While substantial steps towards more liberal trade have been taken, nonetheless, current policy falls short of this free trade ideal. Many countries within SADC still impose some type of tariff, quantitative (non-tariff) restrictions and other technical barriers with agricultural trade. The " Protocol on Trade" implies policy reforms within the SADC member countries to dismantle existing protectionist measures. It is expected that implementation of the "Protocol on Trade" will increase economic growth in the region by directing scarce productive resources to their best uses. It is crucial for every SADC country to understand the intra-SADC agricultural trade pattern, trade policies, its challenges and implications. The development of trade in the SADC region faces many challenges including:

    • Freer movement of good and services across border
    • Improve competitiveness and quality of standards
    • Strive towards harmonizing trade policies
    • Ensure that trade policies in SADC would conform to a global economy as per WTO regulations.
    • Diversify in tradable commodities according to each country's comparative advantage.
    • SADC countries are members of other trading block, such as COMESA, IOC, ACP, SACU and EU-FTA, which overlaps each other in trade policies


    Since most SADC economies are pre-dominantly agricultural based and food dominates agricultural trade among SADC countries, enhanced trade in agricultural products potentially provides a tool for fighting poverty in the region, promoting regional integration, and increasing economic growth and welfare.

    The demand for better estimates of the impact of barriers to intra-SADC trade matches the preoccupation of many policy makers. Domestic regulations may constitute major trade impediments. It may be also that both tariffs and non-tariffs barriers are simply becoming more visible due to the proposed reduction in tariff and non-tariff barriers by SADC. Thus, country studies were commissioned in SADC countries. Each country's research team carried out their respective country-level analysis. One important aspect of each country-level study was to adopt a unified approach and method in order to ensure consistency so that a synergy can be extracted from each country report for this final regional report, which will facilitate the implementation of "Protocol on Trade". This final synthesis report presents the combined findings of these FANRPARN funded country studies for the major trading countries in the region. This synthesis is based on five country studies, which are; South Africa, Tanzania, Zambia, Malawi and Namibia.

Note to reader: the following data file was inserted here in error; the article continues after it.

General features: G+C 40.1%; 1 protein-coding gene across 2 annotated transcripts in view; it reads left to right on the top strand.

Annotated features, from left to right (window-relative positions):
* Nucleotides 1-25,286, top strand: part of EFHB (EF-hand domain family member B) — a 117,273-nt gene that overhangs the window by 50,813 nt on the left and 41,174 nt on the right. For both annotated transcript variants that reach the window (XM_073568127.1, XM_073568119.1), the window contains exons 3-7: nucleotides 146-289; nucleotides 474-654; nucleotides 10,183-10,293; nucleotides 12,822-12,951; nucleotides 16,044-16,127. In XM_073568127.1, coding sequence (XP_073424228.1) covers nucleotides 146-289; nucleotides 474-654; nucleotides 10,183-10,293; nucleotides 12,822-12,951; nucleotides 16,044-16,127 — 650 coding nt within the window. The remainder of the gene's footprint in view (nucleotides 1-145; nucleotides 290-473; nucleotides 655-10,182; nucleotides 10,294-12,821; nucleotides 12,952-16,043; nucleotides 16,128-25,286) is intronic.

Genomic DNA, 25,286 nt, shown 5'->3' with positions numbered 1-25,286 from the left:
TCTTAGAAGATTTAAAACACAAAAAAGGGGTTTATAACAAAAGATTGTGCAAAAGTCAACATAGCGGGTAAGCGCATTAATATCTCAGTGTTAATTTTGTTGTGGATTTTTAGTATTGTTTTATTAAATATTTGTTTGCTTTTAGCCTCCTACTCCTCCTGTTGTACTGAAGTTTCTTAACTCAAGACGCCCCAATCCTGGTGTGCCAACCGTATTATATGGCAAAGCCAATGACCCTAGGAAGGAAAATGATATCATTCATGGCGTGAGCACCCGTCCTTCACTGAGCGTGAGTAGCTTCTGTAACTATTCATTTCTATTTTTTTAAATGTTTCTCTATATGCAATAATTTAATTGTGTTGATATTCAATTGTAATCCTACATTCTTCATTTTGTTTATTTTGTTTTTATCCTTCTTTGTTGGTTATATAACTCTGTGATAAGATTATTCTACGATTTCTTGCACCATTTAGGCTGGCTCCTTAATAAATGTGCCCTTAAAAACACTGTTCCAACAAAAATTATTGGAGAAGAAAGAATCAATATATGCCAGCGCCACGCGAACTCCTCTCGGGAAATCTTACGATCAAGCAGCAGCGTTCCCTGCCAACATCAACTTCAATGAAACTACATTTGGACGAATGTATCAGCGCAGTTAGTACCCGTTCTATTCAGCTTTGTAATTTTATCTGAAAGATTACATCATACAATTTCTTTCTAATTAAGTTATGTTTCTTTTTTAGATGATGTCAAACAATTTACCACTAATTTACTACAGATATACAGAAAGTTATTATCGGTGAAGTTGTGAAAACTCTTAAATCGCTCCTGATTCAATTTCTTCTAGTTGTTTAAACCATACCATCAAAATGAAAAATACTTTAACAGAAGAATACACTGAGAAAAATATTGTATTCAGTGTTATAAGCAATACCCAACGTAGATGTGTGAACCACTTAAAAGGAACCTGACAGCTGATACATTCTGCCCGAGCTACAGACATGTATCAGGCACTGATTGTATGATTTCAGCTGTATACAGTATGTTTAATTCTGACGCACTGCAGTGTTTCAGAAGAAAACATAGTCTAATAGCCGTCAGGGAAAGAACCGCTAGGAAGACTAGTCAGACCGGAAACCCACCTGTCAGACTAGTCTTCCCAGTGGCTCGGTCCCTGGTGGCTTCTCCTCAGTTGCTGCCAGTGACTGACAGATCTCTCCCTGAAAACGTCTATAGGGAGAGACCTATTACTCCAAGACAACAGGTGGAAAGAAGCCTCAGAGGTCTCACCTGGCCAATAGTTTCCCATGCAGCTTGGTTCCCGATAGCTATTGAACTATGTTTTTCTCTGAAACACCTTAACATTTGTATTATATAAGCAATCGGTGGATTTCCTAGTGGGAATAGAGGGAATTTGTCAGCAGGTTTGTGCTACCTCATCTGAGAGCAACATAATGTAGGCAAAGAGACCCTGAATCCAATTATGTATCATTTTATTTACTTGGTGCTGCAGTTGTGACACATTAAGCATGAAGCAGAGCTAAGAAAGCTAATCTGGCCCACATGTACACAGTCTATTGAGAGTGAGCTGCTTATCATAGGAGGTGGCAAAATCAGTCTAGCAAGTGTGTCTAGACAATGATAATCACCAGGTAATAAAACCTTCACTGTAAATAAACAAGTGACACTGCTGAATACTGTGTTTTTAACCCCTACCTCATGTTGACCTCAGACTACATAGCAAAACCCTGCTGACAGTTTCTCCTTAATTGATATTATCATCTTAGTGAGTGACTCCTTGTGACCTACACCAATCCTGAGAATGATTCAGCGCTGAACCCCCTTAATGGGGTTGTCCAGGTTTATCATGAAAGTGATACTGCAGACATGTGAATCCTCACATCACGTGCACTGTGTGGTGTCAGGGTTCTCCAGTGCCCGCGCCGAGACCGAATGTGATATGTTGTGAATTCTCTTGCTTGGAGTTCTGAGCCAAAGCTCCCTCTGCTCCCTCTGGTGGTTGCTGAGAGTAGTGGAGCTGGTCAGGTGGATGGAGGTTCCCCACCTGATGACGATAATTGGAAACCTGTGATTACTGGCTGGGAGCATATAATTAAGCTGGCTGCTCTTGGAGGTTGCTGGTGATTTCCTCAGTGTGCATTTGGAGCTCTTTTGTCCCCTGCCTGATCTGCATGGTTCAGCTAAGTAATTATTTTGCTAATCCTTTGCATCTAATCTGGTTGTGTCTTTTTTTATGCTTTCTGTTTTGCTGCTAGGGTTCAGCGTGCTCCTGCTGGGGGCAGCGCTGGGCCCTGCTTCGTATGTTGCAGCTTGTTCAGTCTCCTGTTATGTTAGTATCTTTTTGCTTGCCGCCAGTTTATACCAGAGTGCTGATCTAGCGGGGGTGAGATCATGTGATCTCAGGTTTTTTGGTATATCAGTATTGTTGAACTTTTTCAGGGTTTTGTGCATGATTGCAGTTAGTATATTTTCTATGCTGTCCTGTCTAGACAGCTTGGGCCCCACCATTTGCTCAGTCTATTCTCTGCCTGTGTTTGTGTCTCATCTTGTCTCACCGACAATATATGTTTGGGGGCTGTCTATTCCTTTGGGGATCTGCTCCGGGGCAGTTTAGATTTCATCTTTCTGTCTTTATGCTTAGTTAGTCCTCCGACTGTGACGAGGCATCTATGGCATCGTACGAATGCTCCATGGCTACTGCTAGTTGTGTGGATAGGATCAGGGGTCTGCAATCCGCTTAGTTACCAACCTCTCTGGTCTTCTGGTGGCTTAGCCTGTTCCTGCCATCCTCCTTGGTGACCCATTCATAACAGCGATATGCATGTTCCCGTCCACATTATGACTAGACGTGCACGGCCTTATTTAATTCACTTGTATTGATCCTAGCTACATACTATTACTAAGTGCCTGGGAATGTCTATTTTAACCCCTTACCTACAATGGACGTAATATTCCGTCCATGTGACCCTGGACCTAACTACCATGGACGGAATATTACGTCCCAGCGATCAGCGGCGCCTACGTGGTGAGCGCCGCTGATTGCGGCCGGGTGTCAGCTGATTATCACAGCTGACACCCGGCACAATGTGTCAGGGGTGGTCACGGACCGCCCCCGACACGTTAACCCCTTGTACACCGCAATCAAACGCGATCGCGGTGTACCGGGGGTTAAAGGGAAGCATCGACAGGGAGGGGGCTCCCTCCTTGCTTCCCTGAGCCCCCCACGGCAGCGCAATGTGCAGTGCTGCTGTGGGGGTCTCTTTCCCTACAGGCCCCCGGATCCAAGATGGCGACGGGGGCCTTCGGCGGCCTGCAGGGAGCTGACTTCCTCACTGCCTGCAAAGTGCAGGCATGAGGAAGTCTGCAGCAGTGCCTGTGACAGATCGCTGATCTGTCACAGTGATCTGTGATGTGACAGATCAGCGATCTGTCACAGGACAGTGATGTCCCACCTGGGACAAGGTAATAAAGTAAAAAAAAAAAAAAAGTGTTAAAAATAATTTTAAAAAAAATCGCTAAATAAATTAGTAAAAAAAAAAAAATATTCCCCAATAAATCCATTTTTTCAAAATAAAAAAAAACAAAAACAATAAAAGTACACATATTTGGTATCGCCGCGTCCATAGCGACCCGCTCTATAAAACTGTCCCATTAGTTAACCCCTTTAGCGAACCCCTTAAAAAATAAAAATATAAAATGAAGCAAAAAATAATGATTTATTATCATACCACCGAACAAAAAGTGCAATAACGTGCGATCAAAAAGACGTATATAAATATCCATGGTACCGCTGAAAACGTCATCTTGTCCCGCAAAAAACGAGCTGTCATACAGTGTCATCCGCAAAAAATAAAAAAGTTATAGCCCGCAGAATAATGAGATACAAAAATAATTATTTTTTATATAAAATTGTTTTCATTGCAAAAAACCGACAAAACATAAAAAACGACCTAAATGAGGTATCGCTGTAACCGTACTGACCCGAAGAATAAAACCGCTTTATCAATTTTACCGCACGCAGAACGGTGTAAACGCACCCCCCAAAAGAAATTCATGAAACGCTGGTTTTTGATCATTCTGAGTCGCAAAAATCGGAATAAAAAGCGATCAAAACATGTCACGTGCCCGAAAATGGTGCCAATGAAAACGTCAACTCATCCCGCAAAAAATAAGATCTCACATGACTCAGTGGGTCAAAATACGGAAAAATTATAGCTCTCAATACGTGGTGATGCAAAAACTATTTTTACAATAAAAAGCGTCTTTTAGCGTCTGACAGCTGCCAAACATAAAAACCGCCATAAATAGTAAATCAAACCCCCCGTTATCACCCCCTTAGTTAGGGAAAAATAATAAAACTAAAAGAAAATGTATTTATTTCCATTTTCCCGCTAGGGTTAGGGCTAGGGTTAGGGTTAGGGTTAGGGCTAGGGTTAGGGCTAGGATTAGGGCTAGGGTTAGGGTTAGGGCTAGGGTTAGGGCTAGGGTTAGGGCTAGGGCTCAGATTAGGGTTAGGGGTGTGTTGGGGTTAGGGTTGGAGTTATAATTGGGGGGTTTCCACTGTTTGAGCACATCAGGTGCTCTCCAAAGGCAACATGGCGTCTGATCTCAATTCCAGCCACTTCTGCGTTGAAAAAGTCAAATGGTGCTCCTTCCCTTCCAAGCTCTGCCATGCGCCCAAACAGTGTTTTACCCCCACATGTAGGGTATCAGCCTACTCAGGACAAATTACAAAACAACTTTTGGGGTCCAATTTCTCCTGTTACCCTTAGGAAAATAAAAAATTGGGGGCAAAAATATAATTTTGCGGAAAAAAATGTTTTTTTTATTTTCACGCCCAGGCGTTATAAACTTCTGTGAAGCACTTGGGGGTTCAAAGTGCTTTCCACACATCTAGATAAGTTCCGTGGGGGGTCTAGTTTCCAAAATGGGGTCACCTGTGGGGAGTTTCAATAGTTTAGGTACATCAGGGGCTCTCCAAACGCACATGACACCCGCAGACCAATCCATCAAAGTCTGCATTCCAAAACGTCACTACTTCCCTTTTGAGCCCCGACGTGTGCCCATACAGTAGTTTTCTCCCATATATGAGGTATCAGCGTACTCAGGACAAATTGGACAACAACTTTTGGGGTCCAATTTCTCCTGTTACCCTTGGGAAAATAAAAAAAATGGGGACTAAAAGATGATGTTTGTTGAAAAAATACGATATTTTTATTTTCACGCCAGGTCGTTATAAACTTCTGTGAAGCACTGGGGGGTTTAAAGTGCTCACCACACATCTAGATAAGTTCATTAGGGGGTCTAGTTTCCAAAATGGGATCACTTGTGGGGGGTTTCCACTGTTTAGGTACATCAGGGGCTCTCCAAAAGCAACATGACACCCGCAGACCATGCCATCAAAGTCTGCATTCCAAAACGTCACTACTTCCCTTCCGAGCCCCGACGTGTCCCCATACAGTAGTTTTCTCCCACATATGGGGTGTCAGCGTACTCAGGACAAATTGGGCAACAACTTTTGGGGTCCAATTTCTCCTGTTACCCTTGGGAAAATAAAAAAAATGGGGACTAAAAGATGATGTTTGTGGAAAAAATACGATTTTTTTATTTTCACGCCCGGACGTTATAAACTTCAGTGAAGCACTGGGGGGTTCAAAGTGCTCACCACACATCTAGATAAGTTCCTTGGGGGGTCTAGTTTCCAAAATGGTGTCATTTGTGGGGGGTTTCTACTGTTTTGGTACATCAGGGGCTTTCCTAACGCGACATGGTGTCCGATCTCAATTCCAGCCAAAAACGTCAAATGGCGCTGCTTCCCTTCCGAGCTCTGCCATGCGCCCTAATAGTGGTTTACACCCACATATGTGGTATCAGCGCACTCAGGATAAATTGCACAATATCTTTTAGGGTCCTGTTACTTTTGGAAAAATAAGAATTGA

2. Study Objectives

    As listed in the "Technical Proposal", the main objectives of this regional project were to conduct a comprehensive analysis of trade policies, and to identify impediments to intra-SADC trade. The objectives of the proposed study as stated in the "Technical Proposal" are as follows:

    • Review the performance of trade policies in the region, both policies of individual member states and SADC policies.